Integrated paging, mapping app unifies 911 call information
The technology, developed by firefighters, organizes 911 data under one network
By Cate Lecuyer, EMS1 Editor
While more first responders are turning to technology to manage 911 calls, record incident data, get directions to the scene, and locate the nearest fire hydrant or hospital, it may often require multiple mobile apps to accomplish all of the above.
Or does it?
Web-based software created by Fire Chief John Bohinc and Asst. Chief Steve Henniger of the White Valley Volunteer Fire Department in Murrysville, Pa. aims to “replace paper and pen” with ECM2, a system of unified programs that streamlines the process.
“There are a lot of companies that just do mapping,” Bohinc said. “There are a lot of companies that just do reporting. There are a lot of companies that just do notification. There are very few companies that do it all together."
There’s no lack of technology being incorporated into the field, and ECM2 is among the companies working on bringing it all under the same roof with a unified system from dispatching, to responding, to reporting.
Integration is key
The ECM2 Responder Packages include the 911 Emergency Call Manager, Data Integrator, Mobile Map and Station Manager.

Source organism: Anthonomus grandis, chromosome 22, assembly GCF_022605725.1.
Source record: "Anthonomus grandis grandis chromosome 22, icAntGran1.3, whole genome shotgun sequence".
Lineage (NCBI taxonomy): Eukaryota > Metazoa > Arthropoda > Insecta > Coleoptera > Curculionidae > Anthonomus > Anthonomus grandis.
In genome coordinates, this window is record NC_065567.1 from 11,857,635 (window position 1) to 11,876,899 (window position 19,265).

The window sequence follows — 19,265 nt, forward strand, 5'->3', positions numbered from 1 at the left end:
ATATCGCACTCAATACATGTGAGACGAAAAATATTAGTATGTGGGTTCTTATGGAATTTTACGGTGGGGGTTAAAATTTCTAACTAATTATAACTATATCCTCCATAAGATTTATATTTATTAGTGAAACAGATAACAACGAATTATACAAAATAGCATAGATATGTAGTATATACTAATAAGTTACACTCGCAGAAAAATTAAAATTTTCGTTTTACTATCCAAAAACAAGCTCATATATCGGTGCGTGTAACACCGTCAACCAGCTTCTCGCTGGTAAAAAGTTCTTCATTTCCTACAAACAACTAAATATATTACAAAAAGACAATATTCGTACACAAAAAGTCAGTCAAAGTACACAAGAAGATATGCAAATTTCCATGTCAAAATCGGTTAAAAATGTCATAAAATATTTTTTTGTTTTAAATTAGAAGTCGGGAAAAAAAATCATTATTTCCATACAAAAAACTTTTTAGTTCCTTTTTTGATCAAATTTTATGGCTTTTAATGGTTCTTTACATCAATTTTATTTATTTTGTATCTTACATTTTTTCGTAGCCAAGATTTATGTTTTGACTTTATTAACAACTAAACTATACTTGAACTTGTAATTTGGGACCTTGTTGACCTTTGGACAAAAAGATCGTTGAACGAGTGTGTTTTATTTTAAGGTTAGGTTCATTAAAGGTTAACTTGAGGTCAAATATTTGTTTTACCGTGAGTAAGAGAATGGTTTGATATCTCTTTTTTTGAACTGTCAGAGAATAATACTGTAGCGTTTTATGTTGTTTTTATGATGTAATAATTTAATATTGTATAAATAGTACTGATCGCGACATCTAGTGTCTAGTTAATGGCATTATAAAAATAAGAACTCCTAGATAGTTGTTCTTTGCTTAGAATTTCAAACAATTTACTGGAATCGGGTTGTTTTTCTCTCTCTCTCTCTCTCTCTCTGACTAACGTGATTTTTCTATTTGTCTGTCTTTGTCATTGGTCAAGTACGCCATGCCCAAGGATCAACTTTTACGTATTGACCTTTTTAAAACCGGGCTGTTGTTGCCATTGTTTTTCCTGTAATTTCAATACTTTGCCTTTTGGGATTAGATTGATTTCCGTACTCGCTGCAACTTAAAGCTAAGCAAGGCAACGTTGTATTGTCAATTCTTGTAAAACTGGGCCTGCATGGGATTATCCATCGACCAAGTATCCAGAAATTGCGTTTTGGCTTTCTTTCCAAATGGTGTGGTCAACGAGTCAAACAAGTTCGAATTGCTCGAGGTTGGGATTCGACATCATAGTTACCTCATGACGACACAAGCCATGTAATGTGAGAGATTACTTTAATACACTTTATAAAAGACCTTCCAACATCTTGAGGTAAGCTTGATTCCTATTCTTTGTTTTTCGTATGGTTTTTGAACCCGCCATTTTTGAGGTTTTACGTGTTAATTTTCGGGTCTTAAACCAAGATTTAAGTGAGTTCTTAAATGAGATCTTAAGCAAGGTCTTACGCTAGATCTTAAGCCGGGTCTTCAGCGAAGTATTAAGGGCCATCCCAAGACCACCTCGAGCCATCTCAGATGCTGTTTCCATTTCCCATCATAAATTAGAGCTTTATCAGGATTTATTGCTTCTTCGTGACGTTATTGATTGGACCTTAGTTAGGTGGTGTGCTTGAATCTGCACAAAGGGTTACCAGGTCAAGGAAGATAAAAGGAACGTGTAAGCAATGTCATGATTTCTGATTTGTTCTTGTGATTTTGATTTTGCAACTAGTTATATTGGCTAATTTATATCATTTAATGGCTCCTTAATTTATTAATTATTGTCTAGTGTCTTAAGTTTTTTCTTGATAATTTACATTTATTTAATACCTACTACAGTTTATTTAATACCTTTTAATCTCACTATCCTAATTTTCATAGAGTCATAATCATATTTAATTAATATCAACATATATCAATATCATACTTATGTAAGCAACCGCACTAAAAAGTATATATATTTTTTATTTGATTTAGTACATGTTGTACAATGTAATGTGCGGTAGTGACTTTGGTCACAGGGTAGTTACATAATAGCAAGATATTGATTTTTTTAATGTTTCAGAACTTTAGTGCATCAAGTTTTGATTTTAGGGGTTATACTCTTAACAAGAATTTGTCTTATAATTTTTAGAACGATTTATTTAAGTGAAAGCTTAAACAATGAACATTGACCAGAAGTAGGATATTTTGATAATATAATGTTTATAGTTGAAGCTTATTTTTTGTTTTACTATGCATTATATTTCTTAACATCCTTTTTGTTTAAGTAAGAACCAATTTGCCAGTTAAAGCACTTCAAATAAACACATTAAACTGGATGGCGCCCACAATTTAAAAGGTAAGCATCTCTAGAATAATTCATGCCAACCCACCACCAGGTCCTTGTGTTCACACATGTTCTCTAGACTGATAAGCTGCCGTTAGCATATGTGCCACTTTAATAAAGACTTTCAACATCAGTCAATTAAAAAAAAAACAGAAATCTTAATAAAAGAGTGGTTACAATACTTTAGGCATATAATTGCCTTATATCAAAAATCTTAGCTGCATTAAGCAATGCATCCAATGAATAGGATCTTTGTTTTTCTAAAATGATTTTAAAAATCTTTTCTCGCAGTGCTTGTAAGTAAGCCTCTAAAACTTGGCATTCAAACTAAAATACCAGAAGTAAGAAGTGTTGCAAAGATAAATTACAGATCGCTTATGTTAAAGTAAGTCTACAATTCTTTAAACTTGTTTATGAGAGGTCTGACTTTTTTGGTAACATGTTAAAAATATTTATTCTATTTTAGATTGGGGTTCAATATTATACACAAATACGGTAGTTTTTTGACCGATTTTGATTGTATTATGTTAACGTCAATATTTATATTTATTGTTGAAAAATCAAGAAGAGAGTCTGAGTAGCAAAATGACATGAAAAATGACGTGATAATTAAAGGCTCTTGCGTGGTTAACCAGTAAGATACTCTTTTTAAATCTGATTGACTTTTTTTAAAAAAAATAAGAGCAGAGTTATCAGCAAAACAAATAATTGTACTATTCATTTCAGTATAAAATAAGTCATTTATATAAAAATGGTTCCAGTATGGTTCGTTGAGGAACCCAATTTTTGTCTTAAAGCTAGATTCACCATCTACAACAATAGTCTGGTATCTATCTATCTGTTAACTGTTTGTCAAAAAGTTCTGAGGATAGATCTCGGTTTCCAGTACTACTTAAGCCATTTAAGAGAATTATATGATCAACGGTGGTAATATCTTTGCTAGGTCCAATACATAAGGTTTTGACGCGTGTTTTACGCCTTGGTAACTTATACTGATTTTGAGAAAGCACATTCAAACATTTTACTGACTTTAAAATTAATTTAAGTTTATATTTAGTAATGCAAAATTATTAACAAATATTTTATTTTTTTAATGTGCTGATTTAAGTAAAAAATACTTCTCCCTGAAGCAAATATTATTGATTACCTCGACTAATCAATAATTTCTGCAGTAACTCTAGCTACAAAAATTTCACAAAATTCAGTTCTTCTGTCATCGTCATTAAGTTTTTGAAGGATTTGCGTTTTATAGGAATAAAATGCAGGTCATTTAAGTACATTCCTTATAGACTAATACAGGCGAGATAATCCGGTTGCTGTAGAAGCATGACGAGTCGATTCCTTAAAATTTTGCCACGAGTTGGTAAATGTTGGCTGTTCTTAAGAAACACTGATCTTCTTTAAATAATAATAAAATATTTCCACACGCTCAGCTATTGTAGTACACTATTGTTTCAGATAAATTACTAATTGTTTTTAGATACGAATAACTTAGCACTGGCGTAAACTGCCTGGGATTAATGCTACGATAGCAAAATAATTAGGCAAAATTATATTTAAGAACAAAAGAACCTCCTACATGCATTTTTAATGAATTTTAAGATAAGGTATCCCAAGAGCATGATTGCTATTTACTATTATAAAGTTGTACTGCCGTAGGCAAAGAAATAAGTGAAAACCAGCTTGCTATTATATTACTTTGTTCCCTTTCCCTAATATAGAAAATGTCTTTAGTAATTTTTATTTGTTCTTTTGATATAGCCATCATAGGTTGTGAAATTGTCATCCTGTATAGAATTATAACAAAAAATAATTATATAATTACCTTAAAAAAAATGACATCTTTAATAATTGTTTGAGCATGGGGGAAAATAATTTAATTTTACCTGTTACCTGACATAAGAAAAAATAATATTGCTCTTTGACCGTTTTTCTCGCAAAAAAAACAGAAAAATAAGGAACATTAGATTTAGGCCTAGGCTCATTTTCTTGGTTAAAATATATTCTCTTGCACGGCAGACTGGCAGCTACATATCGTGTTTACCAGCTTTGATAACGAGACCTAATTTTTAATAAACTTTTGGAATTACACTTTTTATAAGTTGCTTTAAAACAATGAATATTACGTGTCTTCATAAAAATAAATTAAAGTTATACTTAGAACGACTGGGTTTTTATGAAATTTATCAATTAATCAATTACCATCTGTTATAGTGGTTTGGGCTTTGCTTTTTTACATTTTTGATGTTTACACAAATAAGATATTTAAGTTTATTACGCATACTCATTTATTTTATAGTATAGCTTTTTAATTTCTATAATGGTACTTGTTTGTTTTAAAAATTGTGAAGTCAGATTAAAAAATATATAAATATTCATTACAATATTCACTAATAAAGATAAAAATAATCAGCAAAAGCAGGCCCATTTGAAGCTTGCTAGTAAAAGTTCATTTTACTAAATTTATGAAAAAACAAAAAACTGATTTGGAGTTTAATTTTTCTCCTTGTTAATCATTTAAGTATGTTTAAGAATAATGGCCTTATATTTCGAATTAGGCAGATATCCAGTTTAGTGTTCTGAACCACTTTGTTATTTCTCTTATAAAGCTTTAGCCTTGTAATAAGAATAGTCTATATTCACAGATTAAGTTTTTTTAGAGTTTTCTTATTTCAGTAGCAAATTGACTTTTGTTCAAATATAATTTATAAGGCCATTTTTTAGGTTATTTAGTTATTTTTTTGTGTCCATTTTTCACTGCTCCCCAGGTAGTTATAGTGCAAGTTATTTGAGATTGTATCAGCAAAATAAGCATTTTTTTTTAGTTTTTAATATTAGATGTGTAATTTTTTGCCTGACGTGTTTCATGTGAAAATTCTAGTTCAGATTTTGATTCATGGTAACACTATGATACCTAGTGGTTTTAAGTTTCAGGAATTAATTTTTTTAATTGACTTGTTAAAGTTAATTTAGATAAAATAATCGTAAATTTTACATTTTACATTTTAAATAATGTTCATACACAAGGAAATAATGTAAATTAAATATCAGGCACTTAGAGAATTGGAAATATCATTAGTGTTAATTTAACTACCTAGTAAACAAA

The call information comes directly from a computer-aided dispatch system, or departments can use the ECM2 dispatching program. That call information is then sent through the Call Manager program, which alerts the responders' mobile phones.
The information also goes out to the Station Manager program so everyone at the station can see who's responding, and to the Mobile Mapping program for turn-by-turn directions, a map of the location, and several toggle-on and toggle-off map layers that include hydrants and pre-incident planning information.
Soon, that information will also go to a new NFIRS reporting system that ECM2 plans to release in early 2014.
“The report will be 90 percent done before [firefighters] even get back to the station,” Bohinc said.
The packages can be purchased together or separately, and annual subscriptions — which include upgrades — range from $600 to $2,800, depending on the size of the department and number of products.
Since the company launched in April 2010, approximately 140 emergency service organizations have signed on, with a large cluster in Pennsylvania and the rest spread throughout departments in New York, New Jersey, Michigan, Colorado and Arizona. Departments in Connecticut will be on board soon, and there’s interest from some in Texas as well, Bohinc said. They average about four to five new customers a month.
“We get a department in a specific geographic area, they tell other departments, and it grows from there,” he said.
From the field
Nearby in Pennsylvania’s Frazer Township Volunteer Fire Company No. 2, Chief David Gould and his staff have been using the Emergency Call Manager since June. When dispatched, firefighters use their smartphones, or an iPad mounted in the truck, to find out the location, incident information and who’s responding.